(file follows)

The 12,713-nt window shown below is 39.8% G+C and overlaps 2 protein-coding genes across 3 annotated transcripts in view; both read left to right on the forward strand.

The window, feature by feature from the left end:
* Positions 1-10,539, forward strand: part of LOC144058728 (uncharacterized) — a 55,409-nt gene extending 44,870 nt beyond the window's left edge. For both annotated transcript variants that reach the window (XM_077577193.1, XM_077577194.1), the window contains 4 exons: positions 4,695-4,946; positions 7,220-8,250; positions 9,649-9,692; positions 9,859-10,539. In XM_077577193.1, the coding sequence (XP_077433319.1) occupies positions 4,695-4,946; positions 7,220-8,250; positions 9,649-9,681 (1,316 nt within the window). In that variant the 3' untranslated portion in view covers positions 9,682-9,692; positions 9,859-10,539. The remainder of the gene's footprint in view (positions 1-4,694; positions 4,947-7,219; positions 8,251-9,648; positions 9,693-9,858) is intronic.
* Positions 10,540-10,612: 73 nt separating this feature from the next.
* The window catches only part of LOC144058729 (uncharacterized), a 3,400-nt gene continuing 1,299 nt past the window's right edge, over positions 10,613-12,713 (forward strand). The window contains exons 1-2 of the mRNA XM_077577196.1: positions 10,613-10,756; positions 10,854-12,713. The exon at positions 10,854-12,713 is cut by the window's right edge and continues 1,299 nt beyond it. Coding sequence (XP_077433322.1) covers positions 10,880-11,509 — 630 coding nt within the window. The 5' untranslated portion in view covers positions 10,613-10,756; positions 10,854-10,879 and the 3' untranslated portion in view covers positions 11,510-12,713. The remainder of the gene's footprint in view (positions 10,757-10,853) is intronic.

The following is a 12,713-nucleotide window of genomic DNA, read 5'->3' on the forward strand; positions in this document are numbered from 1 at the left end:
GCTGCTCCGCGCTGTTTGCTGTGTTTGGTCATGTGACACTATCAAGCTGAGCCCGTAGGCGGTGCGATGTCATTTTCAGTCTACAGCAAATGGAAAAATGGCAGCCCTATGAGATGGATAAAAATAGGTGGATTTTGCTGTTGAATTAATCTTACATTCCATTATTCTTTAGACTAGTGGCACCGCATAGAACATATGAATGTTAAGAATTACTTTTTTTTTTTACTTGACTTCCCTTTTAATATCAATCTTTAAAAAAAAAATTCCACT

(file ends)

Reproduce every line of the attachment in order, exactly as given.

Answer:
The 12,713-nt window shown below is 39.8% G+C and overlaps 2 protein-coding genes across 3 annotated transcripts in view; both read left to right on the forward strand.

The window, feature by feature from the left end:
* Positions 1-10,539, forward strand: part of LOC144058728 (uncharacterized) — a 55,409-nt gene extending 44,870 nt beyond the window's left edge. For both annotated transcript variants that reach the window (XM_077577193.1, XM_077577194.1), the window contains 4 exons: positions 4,695-4,946; positions 7,220-8,250; positions 9,649-9,692; positions 9,859-10,539. In XM_077577193.1, the coding sequence (XP_077433319.1) occupies positions 4,695-4,946; positions 7,220-8,250; positions 9,649-9,681 (1,316 nt within the window). In that variant the 3' untranslated portion in view covers positions 9,682-9,692; positions 9,859-10,539. The remainder of the gene's footprint in view (positions 1-4,694; positions 4,947-7,219; positions 8,251-9,648; positions 9,693-9,858) is intronic.
* Positions 10,540-10,612: 73 nt separating this feature from the next.
* The window catches only part of LOC144058729 (uncharacterized), a 3,400-nt gene continuing 1,299 nt past the window's right edge, over positions 10,613-12,713 (forward strand). The window contains exons 1-2 of the mRNA XM_077577196.1: positions 10,613-10,756; positions 10,854-12,713. The exon at positions 10,854-12,713 is cut by the window's right edge and continues 1,299 nt beyond it. Coding sequence (XP_077433322.1) covers positions 10,880-11,509 — 630 coding nt within the window. The 5' untranslated portion in view covers positions 10,613-10,756; positions 10,854-10,879 and the 3' untranslated portion in view covers positions 11,510-12,713. The remainder of the gene's footprint in view (positions 10,757-10,853) is intronic.

The following is a 12,713-nucleotide window of genomic DNA, read 5'->3' on the forward strand; positions in this document are numbered from 1 at the left end:
GCTGCTCCGCGCTGTTTGCTGTGTTTGGTCATGTGACACTATCAAGCTGAGCCCGTAGGCGGTGCGATGTCATTTTCAGTCTACAGCAAATGGAAAAATGGCAGCCCTATGAGATGGATAAAAATAGGTGGATTTTGCTGTTGAATTAATCTTACATTCCATTATTCTTTAGACTAGTGGCACCGCATAGAACATATGAATGTTAAGAATTACTTTTTTTTTTTACTTGACTTCCCTTTTAATATCAATCTTTAAAAAAAAAATTCCACT